Liver failure

Combination codes often depend on the acuity and cause of liver failure.


According to the CDC, 4.5 million Americans have chronic liver disease and almost 48,000 die from it each year. Compare that with less than 43,000 deaths per year from breast cancer. Among persons age 45 and older the incident rate of death ranges between 26 and 30 per 100,000 per year depending on age. Complete and specific documentation of liver failure is essential for correct coding and reimbursement.

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Image by Getty Images

Liver failure may be either acute or chronic. Acute liver failure refers to the development of severe acute liver injury with encephalopathy and impaired synthetic function (international normalized ratio ≥1.5) in a patient without cirrhosis or pre-existing liver disease. Other terms used to describe this condition include acute hepatic necrosis, fulminant hepatic failure, fulminant hepatic necrosis, and fulminant hepatitis. Shock liver, also known as ischemic hepatitis, is a term that describes acute liver failure due to hypotensive shock.

Acute liver failure can be categorized based on the duration of illness, as hyperacute (<7 days), acute (7 to 21 days), or subacute (>21 days and <26 weeks). Many patients suffer severe liver damage causing cirrhosis and progressing to chronic liver failure. ICD-10 codes identify acute, subacute, and chronic liver failure with or without cirrhosis, and in some cases, whether ascites or coma is present. Liver failure becomes chronic, typically with cirrhosis, when it has been present for 26 weeks or more. Progression of acute liver failure to chronic, especially from viral hepatitis, is not unusual.

Hepatitis viruses are the most common cause of acute liver failure, but drugs like acetaminophen and toxins such as carbon tetrachloride or Amanita mushrooms are also important causes. Less common are idiosyncratic drug reactions and autoimmune hepatitis. Complications of acute liver failure may include acid-base and electrolyte disorders, cerebral edema, and pulmonary edema. Acute kidney injury commonly occurs in patients with acute liver failure.

According to the NIH, the most common cause of chronic liver failure is chronic alcohol abuse. Another is nonalcoholic fatty liver disease (recently renamed metabolic-associated fatty liver disease) commonly occurring in obesity, type 2 diabetes, and hypertriglyceridemia, which may progress to the more serious nonalcoholic steatohepatitis.

Two categories of ICD-10 codes for liver failure specifically identify alcohol and toxic substances as causes (Table 1), and there are many specific codes for liver failure based on the causes and complications (Table 2). In cases where the underlying cause of liver failure is not included as part of a combination code, such as viral hepatitis, the underlying cause should also be documented and coded. Documentation and coding should include as much specificity as possible, citing all related liver disorders and any complications.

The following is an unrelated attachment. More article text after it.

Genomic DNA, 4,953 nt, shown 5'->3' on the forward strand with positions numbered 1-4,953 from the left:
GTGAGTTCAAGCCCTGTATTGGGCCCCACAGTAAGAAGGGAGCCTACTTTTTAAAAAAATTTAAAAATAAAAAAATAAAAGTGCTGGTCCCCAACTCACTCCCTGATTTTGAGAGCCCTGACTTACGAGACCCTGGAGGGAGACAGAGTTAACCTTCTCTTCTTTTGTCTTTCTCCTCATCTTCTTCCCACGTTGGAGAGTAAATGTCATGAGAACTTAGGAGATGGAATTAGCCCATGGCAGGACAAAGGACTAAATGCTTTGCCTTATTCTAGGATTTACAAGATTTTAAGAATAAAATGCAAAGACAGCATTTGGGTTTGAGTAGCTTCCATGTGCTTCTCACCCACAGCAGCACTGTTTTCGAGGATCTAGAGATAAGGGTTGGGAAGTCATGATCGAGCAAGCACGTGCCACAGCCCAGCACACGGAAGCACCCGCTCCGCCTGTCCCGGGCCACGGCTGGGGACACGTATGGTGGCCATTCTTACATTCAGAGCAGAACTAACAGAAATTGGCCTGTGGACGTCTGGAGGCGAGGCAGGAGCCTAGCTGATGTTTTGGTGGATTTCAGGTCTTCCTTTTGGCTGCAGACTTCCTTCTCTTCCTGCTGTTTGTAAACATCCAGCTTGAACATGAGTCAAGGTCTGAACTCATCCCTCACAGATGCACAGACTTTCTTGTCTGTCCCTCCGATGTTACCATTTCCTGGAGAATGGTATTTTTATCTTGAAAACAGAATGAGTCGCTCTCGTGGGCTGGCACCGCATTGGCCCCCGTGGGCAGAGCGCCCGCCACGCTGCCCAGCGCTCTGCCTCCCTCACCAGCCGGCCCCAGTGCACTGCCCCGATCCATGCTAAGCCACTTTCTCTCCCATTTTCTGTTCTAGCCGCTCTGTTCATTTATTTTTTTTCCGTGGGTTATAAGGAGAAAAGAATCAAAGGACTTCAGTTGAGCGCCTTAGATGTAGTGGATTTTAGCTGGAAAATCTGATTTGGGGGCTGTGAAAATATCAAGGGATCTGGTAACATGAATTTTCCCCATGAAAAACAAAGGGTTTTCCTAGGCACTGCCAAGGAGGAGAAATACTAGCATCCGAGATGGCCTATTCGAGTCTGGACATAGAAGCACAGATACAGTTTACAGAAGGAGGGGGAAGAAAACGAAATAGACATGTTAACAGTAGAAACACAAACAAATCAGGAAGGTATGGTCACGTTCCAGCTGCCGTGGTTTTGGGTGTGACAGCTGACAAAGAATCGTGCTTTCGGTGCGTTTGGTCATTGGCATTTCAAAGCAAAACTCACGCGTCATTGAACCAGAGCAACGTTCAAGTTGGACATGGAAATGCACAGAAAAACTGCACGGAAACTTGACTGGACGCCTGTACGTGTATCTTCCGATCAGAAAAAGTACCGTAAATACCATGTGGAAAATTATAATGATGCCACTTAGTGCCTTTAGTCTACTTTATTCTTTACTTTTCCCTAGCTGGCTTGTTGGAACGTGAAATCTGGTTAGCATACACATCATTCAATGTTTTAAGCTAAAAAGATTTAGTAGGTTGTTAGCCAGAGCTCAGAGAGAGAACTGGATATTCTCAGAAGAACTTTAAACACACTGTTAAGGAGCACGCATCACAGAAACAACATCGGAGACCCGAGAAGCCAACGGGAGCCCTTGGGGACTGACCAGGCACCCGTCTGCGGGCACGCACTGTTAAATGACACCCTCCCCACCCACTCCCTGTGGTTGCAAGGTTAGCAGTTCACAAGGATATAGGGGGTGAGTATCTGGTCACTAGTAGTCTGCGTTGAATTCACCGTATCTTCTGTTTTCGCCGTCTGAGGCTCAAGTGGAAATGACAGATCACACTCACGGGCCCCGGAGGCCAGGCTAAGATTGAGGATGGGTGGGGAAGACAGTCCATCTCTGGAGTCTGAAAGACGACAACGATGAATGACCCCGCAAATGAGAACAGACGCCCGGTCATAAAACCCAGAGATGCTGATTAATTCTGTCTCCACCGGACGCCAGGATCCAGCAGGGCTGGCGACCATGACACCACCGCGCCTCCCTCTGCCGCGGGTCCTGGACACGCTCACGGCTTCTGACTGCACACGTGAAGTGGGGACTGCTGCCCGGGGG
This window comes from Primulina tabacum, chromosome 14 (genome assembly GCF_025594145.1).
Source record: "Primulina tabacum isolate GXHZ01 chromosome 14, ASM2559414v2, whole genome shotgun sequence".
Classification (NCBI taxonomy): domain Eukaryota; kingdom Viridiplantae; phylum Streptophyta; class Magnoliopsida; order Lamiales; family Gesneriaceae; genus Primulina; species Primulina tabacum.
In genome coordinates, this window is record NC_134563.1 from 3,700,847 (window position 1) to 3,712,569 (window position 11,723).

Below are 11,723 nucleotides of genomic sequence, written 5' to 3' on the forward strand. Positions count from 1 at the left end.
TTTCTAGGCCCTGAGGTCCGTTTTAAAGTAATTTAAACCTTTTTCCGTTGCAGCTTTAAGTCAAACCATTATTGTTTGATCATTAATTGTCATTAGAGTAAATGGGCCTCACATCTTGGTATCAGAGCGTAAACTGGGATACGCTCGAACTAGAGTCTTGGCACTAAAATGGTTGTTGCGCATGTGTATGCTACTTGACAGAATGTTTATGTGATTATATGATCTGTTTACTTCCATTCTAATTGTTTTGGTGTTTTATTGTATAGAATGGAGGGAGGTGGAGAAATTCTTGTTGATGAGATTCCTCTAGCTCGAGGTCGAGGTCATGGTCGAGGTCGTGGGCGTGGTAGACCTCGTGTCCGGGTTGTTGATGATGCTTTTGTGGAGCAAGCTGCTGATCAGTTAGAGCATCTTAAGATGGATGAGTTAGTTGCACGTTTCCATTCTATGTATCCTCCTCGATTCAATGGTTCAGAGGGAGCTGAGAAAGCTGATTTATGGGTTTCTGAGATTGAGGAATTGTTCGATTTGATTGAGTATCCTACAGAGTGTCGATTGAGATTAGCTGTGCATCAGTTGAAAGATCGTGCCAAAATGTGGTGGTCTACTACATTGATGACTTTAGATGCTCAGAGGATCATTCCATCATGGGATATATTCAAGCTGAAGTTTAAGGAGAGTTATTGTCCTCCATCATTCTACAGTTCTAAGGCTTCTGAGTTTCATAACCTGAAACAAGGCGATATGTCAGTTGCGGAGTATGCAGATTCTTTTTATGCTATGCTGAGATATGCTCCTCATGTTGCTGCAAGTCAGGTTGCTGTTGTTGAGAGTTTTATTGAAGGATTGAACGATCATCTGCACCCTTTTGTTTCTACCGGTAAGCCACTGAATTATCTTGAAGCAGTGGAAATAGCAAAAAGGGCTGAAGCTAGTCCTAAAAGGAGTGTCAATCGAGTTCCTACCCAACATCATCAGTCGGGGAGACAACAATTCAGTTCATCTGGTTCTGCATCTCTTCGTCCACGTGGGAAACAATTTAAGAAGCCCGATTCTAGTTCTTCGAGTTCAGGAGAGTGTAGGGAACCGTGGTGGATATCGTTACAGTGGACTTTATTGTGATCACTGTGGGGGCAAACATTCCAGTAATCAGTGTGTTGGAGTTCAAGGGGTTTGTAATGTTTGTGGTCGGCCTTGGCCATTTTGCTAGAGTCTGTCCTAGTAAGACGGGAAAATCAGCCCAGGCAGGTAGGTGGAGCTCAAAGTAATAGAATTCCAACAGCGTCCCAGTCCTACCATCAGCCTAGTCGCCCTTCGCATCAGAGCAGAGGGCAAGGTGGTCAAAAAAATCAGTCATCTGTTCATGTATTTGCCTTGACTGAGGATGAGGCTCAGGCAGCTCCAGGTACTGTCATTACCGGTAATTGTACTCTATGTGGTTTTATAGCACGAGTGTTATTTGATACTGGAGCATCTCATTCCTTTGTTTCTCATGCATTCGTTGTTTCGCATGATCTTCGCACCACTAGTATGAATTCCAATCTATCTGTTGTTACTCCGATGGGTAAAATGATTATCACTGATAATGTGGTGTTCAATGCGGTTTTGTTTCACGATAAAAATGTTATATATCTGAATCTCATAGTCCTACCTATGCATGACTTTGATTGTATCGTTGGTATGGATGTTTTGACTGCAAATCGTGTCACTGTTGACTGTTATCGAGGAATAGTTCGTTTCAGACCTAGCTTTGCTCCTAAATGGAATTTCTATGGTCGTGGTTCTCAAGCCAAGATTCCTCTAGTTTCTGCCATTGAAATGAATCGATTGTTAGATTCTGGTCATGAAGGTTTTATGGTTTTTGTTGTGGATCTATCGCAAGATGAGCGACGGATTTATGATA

Portal hypertension is nearly always present in chronic liver failure and can result in esophageal varices, which are highly prone to severe hemorrhage. Liver failure may also be complicated by chronic kidney disease (hepatorenal syndrome). Hepatocellular carcinoma occurs almost exclusively in the setting of chronic liver disease and cirrhosis. Other complications include ascites, peripheral edema, splenomegaly, anemia, and thrombocytopenia. Acute-on-chronic liver failure represents a sudden hepatic decompensation in patients with pre-existing chronic liver disease.

Hepatic encephalopathy (acute or chronic) is primarily due to systemic accumulation of ammonia and presents as variable degrees of altered mental status, behavioral disturbances, and decreased consciousness, which can manifest as lethargy, confusion, delirium, psychosis, or ultimately coma. A Glasgow Coma Scale score should be obtained at least once, if not daily, in patients with hepatic encephalopathy.

Hepatic encephalopathy does not have its own unique code but is included in the hepatic failure codes with or without coma. Unfortunately, this means that a patient with severe hepatic encephalopathy who is not yet comatose will be classified the same as patients with hepatic failure who are not actively encephalopathic. The severity, complexity, and resource consumption of these encephalopathic patients are not accounted for by ICD-10 codes or diagnosis-related groups.

In summary, liver failure may be either acute or chronic. Many ICD-10 liver failure codes are combination codes that depend on the acuity and cause of liver failure, as well as the presence of cirrhosis, coma, and occasionally ascites. Documentation and coding should include as much specificity as possible, mentioning all related liver disorders and any complications.